SF: I basicaly just did a doughnut today and ended up where I started. I screwed up the end of one of my cables and decided to make a jumper out of the the same cable instead of stripping another 3" off the end and threading it throught the LF post on up to the HF post which acted like a one piece jumper (one continuous wire). Sonicaly either way is the same to my ears (I have done it and now I know). Either way is also a big improvement over the stock plate jumpers that were supplied with the speakers. I hopefully will take it up a notch by bi-amping, but the catch is that I have not yet gotten the blinkin amps (not available in this country anymore), but I will. In the meantime I would still like to take it up another notch and with the sound advice in this thread I can now justify picking up a second pair of cables to try out a shotgun bi-wire setup. The new cables will not go to waste regardless of what I do with either system. I did not get this part of it before and admit to be incredibly dense on this point. Now I will re-read the old bi-wire threads with gusto . Swampwalker my usual feeling is - forget the spades and use bare wire. But on other hand I just crammed 8 bare wires (not certain of the gage) into a single hole post and it was a challenge. It might be more feasible if you used a split round receptacle clamp on spade to corral all of those wires. I have a pair of Kimber bananas with this type of end (it's a ring with a break in it so that it can be expanded and compressed). Oh, and the 45 feet is 4 ten foot lengths plus enough left over to hang myself.
Dekay, You could purchase silver cable 99.999% from homegrown, to use as a jumper. They would know what to advise you to purchase and the best way to do it. Larry
Yes, Homegrown, or a jewelry supply house for silver. Silver wire is $8.95/ounce for 4 - 18 gauge. $9.25/ounce for 20 or 22 gauge. Just for reference, 1 ounce of 10 gauge wire would be 2 feet, 12 gauge would be 3 feet(both certainly more that what would be required for jumpers). I don't think you could do any better than that route.
Thanks for the info Lakiraly and Trelja: Now I understand your old post on gage/feet Trelja, before it was over my head. For around $10.00 (if I can purchase this minimum amount) I will have to try it. I am still fascinated by little inexpensive things that can be done to improve the sound of a system. I realize that many people do not have the time to spend on DIY stuff and just buy finished products (like in this case the jumpers from Pure Silver Audio that are relatively inexpensive but around $100.00 more than this recommendation). I am also intrigued with using silver as a conducter after trying silver interconnects.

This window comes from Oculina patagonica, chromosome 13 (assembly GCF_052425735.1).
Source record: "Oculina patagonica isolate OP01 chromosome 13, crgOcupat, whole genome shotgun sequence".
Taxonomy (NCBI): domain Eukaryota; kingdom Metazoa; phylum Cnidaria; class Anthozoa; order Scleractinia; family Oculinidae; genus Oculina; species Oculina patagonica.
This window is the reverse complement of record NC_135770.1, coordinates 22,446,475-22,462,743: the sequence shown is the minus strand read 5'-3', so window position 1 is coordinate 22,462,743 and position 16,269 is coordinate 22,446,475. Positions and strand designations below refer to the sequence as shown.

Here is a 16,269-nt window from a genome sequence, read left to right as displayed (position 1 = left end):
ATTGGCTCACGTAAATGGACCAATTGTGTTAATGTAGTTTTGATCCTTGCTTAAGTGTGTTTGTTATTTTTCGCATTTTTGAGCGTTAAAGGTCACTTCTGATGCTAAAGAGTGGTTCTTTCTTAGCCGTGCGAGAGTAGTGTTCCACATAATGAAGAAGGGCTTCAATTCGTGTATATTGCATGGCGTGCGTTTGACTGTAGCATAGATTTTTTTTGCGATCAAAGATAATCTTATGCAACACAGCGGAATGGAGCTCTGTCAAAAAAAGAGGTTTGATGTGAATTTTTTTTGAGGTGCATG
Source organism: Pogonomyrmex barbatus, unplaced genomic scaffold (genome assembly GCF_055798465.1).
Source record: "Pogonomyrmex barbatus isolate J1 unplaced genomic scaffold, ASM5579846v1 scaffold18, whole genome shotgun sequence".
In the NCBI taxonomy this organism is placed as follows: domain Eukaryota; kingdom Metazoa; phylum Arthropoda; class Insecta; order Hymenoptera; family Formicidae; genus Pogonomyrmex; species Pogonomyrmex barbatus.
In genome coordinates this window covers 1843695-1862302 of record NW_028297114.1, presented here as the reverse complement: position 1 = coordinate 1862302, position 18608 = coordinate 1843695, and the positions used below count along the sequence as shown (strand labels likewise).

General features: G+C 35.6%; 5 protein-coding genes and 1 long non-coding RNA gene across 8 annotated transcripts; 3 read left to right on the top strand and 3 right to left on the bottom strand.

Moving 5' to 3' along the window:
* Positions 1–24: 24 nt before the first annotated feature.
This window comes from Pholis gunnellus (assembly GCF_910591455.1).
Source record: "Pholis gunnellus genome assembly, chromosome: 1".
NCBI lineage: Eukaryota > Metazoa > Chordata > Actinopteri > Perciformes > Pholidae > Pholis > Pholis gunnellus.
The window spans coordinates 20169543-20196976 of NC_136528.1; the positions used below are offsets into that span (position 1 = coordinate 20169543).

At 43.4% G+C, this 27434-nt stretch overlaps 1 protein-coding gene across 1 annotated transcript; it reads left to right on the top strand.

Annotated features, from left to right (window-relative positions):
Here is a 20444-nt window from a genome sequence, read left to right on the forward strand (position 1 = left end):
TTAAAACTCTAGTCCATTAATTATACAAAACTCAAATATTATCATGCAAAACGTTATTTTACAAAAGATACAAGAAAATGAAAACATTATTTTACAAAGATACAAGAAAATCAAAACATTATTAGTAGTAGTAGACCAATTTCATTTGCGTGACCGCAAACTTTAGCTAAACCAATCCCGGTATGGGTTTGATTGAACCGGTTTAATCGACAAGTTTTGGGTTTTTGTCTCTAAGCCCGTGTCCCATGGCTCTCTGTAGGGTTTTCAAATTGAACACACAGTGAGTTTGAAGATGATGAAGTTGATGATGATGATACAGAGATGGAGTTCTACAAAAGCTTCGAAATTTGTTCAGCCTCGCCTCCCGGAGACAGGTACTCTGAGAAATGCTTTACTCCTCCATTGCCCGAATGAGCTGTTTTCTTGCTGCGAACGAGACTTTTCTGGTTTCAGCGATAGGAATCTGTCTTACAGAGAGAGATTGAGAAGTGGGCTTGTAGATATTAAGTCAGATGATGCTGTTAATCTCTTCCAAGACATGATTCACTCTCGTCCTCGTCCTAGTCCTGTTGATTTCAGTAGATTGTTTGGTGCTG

I am happy for you Dekay. This field is one of those where prices are set by emotion, rather than logic. Of course it is supply and demand. But, as many in this hobby are fools, we all end up paying more. By fabricating your own jumpers, you can save boatloads of money. There are many examples of this type of thing in our society, not only in audio. That's why if a company like HomeGrown Audio, Pure Silver Sound, Axon, or others(whom I cannot think of right now) are going to offer cables that others charge hundreds or thousands of dollars for for $70, I am going to blow their horns. My motivation? Maybe the more demand that is out there, the more companies will spring up, and the more choices we will have. Maybe we can also eradicate my favorite excuse, "I would love to charge $100 for this cable, but I have to charge $1000 for it to be taken seriously." And maybe even one day, companies who will offer $20 cables for $2000 will be in the minority, instead of the majority. Then we can ALL have good sound.